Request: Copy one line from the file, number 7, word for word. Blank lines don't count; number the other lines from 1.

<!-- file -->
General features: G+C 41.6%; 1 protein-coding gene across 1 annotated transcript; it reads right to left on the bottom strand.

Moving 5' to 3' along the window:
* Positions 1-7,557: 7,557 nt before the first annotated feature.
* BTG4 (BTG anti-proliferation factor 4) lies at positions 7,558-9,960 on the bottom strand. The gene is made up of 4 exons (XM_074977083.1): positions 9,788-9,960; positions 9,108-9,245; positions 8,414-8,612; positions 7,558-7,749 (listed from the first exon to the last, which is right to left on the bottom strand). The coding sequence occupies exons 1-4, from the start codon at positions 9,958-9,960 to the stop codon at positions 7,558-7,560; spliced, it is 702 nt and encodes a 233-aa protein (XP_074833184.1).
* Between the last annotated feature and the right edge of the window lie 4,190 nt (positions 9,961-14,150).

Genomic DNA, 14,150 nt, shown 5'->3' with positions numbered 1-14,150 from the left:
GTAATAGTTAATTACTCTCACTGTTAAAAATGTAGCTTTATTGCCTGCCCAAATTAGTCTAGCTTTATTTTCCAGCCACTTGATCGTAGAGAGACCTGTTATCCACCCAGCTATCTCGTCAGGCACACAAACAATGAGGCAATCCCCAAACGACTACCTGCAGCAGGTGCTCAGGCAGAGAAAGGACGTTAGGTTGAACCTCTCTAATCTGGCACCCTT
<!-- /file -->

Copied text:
GTAATAGTTAATTACTCTCACTGTTAAAAATGTAGCTTTATTGCCTGCCCAAATTAGTCTAGCTTTATTTTCCAGCCACTTGATCGTAGAGAGACCTGTTATCCACCCAGCTATCTCGTCAGGCACACAAACAATGAGGCAATCCCCAAACGACTACCTGCAGCAGGTGCTCAGGCAGAGAAAGGACGTTAGGTTGAACCTCTCTAATCTGGCACCCTT